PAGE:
Introduction: Metal Detector

Picture of Metal Detector

Why not uncover the lost of treasures of bygone civilizations, (or perhaps forgotten goods from a beachside party) with your very own metal detector? In this Instructable, I'll show you how to build a metal detector that not only sounds when you've discovered something, but lights up as well! Using a handful of basic components and the Intel Edison, we'll build a basic detector capable of sensing metals of many sorts. You never know what valuables might be beneath your own feet...

Step 1: Parts and Materials

Picture of Parts and Materials

Intel Edison with Mini Breakout

Dotstar strip


logic converter


mini toggle switch

panel-mount LED holder

(3x) 2N3904 (NPN)

(1x) 2N3906 (PNP)

(3x) 1K resistor

(2x) 10K resistor

56K resistor

220K resistor

1K8 resistor

330 ohm resistor

270K resistor

380 ohm resistor

1k potentiometer

1N4148 diode

100uF capacitor

(2x) 0.1uF capacitor

0.01uf capacitor

0.047uF capacitor

5V6 zener diode

5mm LED

6x AA battery holder (9V)

(6x) AA battery

30 AWG magnet wire


18 ohm resistor

8 ohm speaker

Step 2: Electrical Design

Picture of Electrical Design


The entire system is powered from a 9V source provided by six AA batteries. Power for the whole unit is switched on via a mini toggle switch and indicated with a single green LED that is powered via a 1K current limiting resistor. An additional 5V rail is created by a Universal Battery Eliminator Circuit (AKA a switching regulator), which provides power for the DotStar LEDs and the Edison board (via USB). The 1V8 source is from the Edison's mini breakout pin.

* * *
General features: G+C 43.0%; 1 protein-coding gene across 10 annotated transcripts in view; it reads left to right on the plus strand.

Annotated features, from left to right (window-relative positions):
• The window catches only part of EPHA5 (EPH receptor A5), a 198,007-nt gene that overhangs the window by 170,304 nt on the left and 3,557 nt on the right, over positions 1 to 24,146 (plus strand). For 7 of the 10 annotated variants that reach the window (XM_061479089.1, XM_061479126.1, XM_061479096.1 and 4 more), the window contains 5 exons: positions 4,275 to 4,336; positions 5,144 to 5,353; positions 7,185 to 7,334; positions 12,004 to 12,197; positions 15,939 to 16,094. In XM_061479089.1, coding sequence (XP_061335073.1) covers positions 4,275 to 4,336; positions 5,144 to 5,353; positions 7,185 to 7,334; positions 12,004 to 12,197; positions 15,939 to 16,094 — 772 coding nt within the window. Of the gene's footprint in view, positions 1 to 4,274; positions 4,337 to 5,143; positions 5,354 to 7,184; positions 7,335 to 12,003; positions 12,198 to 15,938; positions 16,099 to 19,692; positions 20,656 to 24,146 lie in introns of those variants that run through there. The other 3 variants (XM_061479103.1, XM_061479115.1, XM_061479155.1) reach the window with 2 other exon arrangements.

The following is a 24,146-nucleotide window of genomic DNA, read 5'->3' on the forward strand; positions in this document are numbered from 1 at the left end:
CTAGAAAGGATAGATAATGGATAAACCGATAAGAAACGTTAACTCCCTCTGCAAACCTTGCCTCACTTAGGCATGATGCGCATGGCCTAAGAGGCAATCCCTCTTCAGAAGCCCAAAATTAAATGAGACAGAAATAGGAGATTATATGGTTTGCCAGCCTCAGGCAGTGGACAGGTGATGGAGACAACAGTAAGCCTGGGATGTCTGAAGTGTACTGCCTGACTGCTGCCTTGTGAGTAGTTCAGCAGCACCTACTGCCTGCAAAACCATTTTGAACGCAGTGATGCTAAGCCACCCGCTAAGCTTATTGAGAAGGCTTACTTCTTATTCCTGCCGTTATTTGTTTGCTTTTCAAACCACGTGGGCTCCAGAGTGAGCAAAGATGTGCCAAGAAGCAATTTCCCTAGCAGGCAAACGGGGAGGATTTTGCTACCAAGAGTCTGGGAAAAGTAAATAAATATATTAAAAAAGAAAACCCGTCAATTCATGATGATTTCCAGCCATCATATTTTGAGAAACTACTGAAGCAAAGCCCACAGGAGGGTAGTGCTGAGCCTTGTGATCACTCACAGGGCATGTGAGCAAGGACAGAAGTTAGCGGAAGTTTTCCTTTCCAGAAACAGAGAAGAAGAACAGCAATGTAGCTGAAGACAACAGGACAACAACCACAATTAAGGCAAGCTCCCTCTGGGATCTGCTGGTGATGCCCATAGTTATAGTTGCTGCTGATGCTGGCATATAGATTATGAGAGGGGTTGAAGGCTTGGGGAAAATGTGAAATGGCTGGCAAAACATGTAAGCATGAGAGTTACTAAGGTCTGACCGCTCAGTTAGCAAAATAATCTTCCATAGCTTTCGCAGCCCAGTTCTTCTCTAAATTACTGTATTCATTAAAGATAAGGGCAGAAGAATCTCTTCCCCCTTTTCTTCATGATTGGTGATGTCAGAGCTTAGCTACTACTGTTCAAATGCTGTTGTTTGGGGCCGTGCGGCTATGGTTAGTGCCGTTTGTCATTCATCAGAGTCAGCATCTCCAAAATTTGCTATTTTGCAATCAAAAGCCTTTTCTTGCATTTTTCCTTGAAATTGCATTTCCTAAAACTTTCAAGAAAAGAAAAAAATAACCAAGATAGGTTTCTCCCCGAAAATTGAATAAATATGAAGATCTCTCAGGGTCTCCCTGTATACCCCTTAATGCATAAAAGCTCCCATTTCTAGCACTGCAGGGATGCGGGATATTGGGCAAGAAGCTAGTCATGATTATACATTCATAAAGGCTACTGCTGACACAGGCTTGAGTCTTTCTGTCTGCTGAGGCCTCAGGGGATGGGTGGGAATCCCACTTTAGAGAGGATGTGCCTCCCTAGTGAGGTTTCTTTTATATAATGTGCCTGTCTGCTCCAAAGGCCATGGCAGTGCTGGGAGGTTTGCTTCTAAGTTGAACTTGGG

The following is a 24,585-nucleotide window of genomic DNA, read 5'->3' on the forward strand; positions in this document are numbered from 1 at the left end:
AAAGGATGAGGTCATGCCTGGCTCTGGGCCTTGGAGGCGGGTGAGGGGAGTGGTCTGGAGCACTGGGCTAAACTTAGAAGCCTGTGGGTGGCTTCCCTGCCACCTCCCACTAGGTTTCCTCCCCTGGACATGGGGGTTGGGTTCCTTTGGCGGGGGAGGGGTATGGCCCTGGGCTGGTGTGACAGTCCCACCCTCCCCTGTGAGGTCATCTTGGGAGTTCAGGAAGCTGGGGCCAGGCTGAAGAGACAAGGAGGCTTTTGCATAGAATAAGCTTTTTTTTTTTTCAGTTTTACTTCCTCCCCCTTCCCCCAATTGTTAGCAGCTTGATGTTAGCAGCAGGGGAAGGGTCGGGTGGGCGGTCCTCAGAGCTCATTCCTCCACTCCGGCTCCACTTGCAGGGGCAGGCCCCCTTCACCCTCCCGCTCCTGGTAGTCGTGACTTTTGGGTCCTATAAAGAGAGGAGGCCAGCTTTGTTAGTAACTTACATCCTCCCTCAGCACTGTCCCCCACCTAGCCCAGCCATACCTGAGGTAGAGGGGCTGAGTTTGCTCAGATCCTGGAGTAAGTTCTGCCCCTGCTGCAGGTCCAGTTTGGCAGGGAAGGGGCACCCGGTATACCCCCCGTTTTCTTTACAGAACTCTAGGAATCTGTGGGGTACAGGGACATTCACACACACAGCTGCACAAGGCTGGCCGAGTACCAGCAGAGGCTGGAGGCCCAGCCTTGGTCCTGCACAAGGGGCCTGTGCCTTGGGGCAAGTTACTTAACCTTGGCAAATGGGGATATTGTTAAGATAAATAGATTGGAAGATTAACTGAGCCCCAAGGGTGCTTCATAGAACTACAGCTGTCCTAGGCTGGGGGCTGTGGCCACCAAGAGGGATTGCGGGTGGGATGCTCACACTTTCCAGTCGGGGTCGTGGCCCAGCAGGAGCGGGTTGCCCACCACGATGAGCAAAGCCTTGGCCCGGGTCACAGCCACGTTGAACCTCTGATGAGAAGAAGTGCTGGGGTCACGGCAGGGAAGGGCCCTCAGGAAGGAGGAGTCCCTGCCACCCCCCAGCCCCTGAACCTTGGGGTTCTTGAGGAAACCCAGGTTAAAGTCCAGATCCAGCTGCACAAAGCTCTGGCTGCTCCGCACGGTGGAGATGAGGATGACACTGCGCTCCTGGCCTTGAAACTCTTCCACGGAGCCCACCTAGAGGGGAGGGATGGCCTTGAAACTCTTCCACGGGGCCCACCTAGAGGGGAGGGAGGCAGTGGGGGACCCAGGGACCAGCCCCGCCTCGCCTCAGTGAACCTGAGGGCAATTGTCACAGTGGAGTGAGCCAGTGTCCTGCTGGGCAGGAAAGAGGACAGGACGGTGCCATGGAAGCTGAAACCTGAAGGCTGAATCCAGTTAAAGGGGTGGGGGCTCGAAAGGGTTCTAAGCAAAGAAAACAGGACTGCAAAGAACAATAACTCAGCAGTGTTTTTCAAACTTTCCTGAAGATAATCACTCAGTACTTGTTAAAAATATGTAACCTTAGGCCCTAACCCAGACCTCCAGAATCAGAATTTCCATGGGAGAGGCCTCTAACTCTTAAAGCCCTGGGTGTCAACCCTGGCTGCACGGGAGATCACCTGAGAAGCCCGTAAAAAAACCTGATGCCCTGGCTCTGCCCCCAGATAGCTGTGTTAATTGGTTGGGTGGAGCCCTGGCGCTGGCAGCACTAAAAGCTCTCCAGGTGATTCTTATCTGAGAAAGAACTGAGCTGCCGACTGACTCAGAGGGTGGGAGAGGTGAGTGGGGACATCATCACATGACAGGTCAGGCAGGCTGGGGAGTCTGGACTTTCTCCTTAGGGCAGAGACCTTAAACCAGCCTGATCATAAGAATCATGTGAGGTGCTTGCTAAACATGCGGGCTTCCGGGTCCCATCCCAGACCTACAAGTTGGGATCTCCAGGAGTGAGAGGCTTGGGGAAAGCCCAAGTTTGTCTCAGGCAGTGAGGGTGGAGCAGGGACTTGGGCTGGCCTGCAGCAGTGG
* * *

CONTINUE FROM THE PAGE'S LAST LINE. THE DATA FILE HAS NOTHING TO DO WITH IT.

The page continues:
Main Circuit (Blue)

The actual metal detecting circuit is a slightly modified version of this circuit. I've swapped out the transistors and tweaked a few of the resistor values. If you'd like to just build a non-illuminated detector, you can ignore the yellow elements of the schematic, but be sure to add back in the speaker and its resistor (highlighted in red).

Secondary Circuit (Yellow)

Normally, the metal detecting circuit would modulate the base of the transistor to drive a small speaker. In lieu of the audio output, I decided to add visual feedback by sensing when the transistor is pulled low. The output of the main circuit is detected by one of the Edison's digital pins as a falling interrupt (all Edison pins are interrupt capable). So, whenever the circuit is reacting to the presence of a conductive object below the coils, then Edison can properly interpret those signals. For visual feedback, I chose to use a strip of DotStar RGB LEDs, which can be quickly configured and controlled via two pins in an SPI-like fashion. The DotStars need 5V logic on the clock and data pins, so I used a simply logic level converter between the Edison (using 1V8 logic) and the LEDs.

Step 3: Electrical Assembly: Main Circuit

Picture of Electrical Assembly: Main Circuit